WordPress may be the most popular content management system (CMS) in the world, but it does have its unique kinks.
If you’re considering using WordPress as the foundation for your site or have just started using it, there are a number of things you need to know. The most important is that website performance is one of the most crucial things that need to focus on.
Why the Need for Speed?
The age of digital has seen the power and capabilities of digital devices, platforms, and infrastructure go through huge advances. Today, the average smartphone has more computing power than was used to power Apollo rockets to the moon in the past. We’ve gone from dialup modems to fiber optic home Internet lines.
According to Google, the world’s largest search engine has decided that for ideal user experience, it needs websites to perform well in order to get better rankings. At the same time, because users are bombarded by a ton of information from always-on services, their attention span has dropped – along with their patience.
Today, your website needs to be able to load and present itself to visitors quickly – or lose them.
The Thing About WordPress…
Before we place the blame fully on WordPress, did you know that your web hosting plays an equally important role in the speed of your website loading? Part of the total time it takes to load your website is a small segment known as Time to First Byte (TTFB).
Time To First Byte is the amount of time that passes from when a request is made for the site to load until your web hosting server acknowledges the request.
This is one element that is reliant on your service provider, so make sure you host with the best web hosting provider that you can find.
Now, back to WordPress – One of its most desirable traits is that of being a dynamic system. This means that it can adapt to the needs of varying requests. Unfortunately, this also makes it consume more resources as compared to a traditional site serving simple HTML pages.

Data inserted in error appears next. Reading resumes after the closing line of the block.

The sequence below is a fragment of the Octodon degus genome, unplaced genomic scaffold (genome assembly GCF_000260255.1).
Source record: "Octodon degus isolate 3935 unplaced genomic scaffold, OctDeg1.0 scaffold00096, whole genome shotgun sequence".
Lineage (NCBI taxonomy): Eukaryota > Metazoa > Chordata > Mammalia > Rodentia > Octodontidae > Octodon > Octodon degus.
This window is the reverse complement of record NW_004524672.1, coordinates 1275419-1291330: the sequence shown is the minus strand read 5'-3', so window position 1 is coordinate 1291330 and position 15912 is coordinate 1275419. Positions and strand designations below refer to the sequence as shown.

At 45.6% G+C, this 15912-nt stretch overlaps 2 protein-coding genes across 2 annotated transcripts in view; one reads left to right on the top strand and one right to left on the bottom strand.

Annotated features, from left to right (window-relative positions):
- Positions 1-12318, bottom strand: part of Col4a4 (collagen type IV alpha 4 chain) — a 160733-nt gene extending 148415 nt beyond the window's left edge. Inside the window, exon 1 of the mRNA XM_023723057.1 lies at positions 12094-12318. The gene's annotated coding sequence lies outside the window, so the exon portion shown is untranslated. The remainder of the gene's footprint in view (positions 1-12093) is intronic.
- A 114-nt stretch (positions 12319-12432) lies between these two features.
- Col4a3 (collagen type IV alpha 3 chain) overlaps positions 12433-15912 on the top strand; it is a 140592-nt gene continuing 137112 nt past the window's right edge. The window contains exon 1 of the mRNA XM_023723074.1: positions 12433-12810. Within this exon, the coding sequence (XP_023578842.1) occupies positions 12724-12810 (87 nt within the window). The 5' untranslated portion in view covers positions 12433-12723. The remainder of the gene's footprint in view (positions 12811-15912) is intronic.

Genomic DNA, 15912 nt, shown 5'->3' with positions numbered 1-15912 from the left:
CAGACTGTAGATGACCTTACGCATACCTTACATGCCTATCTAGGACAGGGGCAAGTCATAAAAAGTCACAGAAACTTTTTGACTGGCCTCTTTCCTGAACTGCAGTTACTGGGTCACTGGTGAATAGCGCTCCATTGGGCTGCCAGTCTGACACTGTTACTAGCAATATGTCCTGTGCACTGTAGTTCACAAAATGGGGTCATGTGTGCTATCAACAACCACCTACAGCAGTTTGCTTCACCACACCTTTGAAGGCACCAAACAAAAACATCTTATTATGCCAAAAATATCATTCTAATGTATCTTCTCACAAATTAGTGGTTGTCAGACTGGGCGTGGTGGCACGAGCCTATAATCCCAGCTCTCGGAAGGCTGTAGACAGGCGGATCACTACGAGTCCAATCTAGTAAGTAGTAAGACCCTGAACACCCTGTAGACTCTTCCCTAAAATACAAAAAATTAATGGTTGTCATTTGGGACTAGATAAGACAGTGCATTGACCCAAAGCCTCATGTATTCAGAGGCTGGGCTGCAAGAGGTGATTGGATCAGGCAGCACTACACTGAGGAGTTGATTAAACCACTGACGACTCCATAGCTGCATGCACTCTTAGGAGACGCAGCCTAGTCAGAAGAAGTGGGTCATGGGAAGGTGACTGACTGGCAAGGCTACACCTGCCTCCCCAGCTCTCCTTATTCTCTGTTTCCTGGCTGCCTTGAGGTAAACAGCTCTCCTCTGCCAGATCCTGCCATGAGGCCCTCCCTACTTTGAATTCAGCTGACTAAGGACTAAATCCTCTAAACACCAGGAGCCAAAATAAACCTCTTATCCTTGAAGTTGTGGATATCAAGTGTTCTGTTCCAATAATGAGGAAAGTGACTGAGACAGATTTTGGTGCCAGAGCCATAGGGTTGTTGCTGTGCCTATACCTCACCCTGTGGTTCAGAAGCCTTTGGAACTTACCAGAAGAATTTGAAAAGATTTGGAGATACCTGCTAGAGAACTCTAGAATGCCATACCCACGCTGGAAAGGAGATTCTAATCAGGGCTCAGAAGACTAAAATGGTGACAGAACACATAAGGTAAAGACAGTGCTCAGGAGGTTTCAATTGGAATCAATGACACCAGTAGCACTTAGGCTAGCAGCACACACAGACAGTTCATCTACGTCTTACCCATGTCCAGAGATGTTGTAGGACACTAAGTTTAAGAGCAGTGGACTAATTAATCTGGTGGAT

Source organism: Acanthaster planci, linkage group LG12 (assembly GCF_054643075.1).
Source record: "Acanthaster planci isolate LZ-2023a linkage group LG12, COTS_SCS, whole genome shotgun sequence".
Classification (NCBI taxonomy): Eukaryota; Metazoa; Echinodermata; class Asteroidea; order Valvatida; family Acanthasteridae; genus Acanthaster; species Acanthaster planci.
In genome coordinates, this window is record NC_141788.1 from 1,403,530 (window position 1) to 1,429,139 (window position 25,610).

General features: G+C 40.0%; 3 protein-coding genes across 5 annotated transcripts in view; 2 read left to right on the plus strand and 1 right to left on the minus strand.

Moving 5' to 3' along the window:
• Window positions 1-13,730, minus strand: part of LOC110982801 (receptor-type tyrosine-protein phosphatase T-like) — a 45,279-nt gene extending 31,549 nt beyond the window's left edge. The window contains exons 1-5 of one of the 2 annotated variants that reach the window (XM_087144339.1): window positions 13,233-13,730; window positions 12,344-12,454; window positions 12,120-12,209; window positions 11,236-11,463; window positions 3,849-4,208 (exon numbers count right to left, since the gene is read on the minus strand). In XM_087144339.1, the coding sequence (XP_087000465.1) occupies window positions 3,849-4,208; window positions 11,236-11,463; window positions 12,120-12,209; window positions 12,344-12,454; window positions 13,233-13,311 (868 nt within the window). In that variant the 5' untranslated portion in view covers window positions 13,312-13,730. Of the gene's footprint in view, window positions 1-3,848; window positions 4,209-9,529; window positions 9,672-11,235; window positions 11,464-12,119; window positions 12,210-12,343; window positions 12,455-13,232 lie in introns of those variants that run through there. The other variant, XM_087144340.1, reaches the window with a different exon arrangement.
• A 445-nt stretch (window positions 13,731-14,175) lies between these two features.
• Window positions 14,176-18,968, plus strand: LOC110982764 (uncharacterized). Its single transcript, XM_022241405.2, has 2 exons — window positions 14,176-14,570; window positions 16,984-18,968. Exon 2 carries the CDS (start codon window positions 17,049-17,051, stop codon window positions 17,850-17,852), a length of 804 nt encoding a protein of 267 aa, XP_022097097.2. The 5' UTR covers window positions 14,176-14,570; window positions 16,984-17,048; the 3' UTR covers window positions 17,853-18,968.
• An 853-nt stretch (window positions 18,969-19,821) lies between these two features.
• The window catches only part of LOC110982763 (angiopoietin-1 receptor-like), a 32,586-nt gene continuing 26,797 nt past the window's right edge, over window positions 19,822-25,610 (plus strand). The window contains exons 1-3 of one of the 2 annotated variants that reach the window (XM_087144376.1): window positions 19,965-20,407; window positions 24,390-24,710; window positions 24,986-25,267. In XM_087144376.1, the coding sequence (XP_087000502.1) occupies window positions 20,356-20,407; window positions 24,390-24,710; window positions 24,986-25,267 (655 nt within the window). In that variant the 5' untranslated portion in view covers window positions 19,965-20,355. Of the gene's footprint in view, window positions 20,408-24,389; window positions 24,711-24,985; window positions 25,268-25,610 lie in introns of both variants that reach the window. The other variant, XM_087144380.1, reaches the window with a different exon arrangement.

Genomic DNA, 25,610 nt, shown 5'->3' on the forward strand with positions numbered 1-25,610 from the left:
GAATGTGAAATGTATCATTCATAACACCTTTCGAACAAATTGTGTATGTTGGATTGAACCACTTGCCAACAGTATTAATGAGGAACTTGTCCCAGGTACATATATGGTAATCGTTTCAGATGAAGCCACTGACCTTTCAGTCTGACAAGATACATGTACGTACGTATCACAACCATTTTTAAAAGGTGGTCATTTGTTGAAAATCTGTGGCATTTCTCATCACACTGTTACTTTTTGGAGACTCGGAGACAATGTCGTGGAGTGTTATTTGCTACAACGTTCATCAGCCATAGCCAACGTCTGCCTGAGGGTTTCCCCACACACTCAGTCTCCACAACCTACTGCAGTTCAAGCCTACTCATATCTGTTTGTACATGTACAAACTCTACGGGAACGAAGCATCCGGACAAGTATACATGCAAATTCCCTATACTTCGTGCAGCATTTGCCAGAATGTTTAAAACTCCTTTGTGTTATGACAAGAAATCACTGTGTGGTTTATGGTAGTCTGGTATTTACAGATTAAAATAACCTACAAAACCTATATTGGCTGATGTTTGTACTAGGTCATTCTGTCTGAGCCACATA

Adding to that is that Plugins often add to that overhead, and the more you have, the more sluggish your site will likely become. For users not keeping an eye on site performance, you might spend much time adding content and functionality – while seeing your visitor count drop or bounce rates increase.
If all this sounds too overwhelming to you, please do check out the various WordPress alternatives available today. Many of them are Do-It-Yourself website builders that handle everything from hosting to speed management and third-party integration. So you only have to take care of the front-end elements of your website.
Always Analyze and Monitor Site Performance
Knowing that almost anything you do can affect the performance of your website, one thing you need to do is to make sure you keep an eye on it. To start off with, use a site performance checking tool to see how well it loads. There are a ton of these in the market, and some are even available for free.
WebPageTest (WPT) is one of these, and by using it, you can test your site performance from a few locations around the world. Ideally, choose a location that’s closest to your target market and run the performance test from there. This will let you get a feel of how fast your site loads for users in that location.
Caption: There are three key areas on the WPT results to focus on
To make use of WPT, enter your site URL, choose the test location, and then hit the ‘Start Test’. The results are split into a few areas for ease of reading. If you’re running an ad-hoc test just to make sure everything is fine, the information at (1) should be enough for you.
If you’d like to know the performance numbers, then (2) will share the critical performance indicators such as Load Time, First Contentful Paint, and Speed Index. For even more details, click on the waterfall graph at (2), and you can expand it to see every request and their loading sequence and time taken.